a) Partial Hysterectomy (Supracervical/above the cervix)removes the body of the uterus while the cervix is left in place.
b) Total or Simple Hysterectomy removes the entire uterus and cervix.
c) Hysterectomy with Bilateral Salpingo-Oophorectomy removes the uterus, cervix, ovaries, and fallopian tubes.
d) Radical Hysterectomy removes the uterus, cervix, ovaries, fallopian tubes, and possibly upper portions of the vagina and affected lymph nodes.
Hysterectomy Surgical Options
a) Vaginal Hysterectomy describes a surgical procedure in which the uterus is removed through the vagina. One or both ovaries and fallopian tubes may be removed during the procedure, as well. This surgical approach avoids visible scarring and typically allows for a quicker recovery, as well as less postoperative pain and complications as compared with other types of hysterectomy. Risks associated with the vaginal approach include a slight but serious risk of shortening or damaging the vagina.
b) Laparoscopic-Assisted Vaginal Hysterectomy or Supracervical Hysterectomy employs video technology to provide the surgeon with greater visibility when removing the uterus through the vagina. The laparoscopic-assisted approach entails three small external incisions: one in the navel, through which the laparoscope (small video camera) is inserted, and two others in the lower abdomen for the use of surgical instruments. This procedure may be preferred because of the rapid healing time, a less noticeable scar, and less pain, although actual surgery time is longer than the abdominal approach. Because of the longer time in the operation room and the use of extra electronic equipment, this procedure is also costlier than others. Risks associated with the laparoscopic-assisted vaginal approach include a slight risk of bladder injury and urinary tract infection.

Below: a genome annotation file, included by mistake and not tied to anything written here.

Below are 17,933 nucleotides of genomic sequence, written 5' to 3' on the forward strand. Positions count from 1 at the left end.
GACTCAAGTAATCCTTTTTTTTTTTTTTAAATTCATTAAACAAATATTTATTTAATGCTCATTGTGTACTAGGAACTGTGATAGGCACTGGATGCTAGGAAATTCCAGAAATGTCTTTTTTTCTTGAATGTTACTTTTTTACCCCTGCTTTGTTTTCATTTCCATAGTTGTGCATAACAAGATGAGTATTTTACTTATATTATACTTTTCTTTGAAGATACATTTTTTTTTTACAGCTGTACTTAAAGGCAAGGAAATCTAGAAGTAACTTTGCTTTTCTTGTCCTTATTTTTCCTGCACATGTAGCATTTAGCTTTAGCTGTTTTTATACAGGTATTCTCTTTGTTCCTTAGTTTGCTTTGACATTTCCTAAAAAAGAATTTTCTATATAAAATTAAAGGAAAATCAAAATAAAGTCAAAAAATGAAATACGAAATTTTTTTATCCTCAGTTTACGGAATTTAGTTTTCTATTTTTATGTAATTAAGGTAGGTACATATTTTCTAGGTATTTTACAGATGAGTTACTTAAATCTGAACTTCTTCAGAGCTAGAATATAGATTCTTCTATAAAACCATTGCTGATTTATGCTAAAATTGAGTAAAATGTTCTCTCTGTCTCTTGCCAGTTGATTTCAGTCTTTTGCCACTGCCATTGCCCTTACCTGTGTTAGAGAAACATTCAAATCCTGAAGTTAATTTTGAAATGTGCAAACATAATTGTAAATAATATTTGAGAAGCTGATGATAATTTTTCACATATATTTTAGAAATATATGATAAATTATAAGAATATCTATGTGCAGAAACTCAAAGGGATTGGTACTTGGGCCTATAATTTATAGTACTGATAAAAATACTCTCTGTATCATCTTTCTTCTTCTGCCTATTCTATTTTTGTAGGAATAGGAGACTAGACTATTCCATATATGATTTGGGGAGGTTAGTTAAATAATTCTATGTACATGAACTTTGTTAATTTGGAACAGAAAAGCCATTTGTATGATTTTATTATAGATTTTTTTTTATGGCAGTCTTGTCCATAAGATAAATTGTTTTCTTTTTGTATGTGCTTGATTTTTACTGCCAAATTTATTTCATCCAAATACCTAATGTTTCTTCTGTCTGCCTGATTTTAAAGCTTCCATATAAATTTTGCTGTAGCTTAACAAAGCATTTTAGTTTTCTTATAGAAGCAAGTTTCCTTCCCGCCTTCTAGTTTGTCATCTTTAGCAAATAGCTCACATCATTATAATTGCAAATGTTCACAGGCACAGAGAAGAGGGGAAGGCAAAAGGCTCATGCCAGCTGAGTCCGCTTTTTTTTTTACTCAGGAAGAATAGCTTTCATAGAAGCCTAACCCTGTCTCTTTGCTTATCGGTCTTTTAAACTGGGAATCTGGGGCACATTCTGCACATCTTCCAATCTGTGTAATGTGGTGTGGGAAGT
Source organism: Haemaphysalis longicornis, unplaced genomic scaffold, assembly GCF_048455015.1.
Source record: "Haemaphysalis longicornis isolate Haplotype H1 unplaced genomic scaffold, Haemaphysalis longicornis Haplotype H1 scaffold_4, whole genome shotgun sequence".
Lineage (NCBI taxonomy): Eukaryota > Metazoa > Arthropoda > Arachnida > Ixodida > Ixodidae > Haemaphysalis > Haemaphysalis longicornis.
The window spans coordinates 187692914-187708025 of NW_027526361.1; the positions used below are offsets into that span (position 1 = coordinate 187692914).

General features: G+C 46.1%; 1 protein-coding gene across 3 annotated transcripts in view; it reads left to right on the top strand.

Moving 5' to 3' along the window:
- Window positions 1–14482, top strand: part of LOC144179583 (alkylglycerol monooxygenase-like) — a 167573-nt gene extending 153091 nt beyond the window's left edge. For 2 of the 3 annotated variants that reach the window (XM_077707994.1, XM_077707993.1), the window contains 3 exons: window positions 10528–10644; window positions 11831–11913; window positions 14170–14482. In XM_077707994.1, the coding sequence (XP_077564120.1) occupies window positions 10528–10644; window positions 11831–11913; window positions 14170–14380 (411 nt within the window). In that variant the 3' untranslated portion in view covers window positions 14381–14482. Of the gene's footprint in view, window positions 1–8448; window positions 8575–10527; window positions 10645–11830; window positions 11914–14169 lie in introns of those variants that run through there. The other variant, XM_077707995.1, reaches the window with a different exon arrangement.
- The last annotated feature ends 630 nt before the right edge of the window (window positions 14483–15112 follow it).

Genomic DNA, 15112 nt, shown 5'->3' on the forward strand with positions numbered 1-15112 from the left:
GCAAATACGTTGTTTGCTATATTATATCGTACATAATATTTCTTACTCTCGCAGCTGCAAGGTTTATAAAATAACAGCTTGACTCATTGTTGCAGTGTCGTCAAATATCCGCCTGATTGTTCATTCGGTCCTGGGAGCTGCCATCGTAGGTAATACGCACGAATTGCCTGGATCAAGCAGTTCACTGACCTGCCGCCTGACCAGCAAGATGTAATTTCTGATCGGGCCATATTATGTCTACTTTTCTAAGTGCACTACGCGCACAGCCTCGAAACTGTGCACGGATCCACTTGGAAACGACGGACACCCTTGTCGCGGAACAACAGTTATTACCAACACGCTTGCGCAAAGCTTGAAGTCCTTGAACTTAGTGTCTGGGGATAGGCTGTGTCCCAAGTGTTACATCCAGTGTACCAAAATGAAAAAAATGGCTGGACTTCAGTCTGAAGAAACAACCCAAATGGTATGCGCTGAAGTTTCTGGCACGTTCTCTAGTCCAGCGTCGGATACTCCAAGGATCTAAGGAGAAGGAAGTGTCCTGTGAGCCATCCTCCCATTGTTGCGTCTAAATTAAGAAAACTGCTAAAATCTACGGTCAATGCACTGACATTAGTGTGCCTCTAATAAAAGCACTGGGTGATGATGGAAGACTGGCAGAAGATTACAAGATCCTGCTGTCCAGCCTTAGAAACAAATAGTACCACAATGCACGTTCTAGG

c) Abdominal Hysterectomy is fairly standard and remains the most common approach for removing the uterus and other reproductive organs. When performing an abdominal hysterectomy, surgeons can either use a vertical incision or a "bikini cut" incision depending on the scope of the surgery. The vertical incision cuts vertically from the navel to the pubic hair line, while the bikini cut is a horizontal incision made directly above the pubic hairline. The abdominal hysterectomy approach results in a longer recovery period and more noticeable external scarring but requires less specialty surgical skill and may be less costly and more widely available than other approaches.
Surgical and Post-Surgical Risks
Although the death rate from hysterectomy is low (less than 1 percent) surgical complications are very real and can result in any of the following: infection, hemorrhage during or following surgery and/or damage to internal organs such as the blood vessels, nerves, urinary tract or bowel. Patients have a 5-10% chance of complication (typically infection or fever) while in the hospital and a significantly lower risk 1-2% of more serious complications such as hemorrhage or bladder, blood vessels, nerves and bowel damage depending on the individual's condition and the surgical approach taken.
Removal of the uterus and ovaries at a young age (early forties and younger) may increase risk of heart attack, and chances of experiencing an earlier menopause and symptoms associated with. You may require replacement of hormones when your ovaries are removed.